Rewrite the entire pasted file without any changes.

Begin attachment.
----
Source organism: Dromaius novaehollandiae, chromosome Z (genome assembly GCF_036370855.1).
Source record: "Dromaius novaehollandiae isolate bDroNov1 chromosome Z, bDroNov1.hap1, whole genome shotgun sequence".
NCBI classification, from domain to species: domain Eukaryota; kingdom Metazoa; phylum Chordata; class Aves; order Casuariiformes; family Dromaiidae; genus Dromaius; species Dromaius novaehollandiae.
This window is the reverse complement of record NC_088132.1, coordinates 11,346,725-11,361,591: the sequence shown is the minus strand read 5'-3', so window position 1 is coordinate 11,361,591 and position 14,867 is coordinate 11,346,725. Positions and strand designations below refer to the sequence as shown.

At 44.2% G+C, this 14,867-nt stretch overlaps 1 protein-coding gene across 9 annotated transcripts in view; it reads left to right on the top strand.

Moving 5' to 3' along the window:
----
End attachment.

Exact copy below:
Source organism: Dromaius novaehollandiae, chromosome Z (genome assembly GCF_036370855.1).
Source record: "Dromaius novaehollandiae isolate bDroNov1 chromosome Z, bDroNov1.hap1, whole genome shotgun sequence".
NCBI classification, from domain to species: domain Eukaryota; kingdom Metazoa; phylum Chordata; class Aves; order Casuariiformes; family Dromaiidae; genus Dromaius; species Dromaius novaehollandiae.
This window is the reverse complement of record NC_088132.1, coordinates 11,346,725-11,361,591: the sequence shown is the minus strand read 5'-3', so window position 1 is coordinate 11,361,591 and position 14,867 is coordinate 11,346,725. Positions and strand designations below refer to the sequence as shown.

At 44.2% G+C, this 14,867-nt stretch overlaps 1 protein-coding gene across 9 annotated transcripts in view; it reads left to right on the top strand.

Moving 5' to 3' along the window: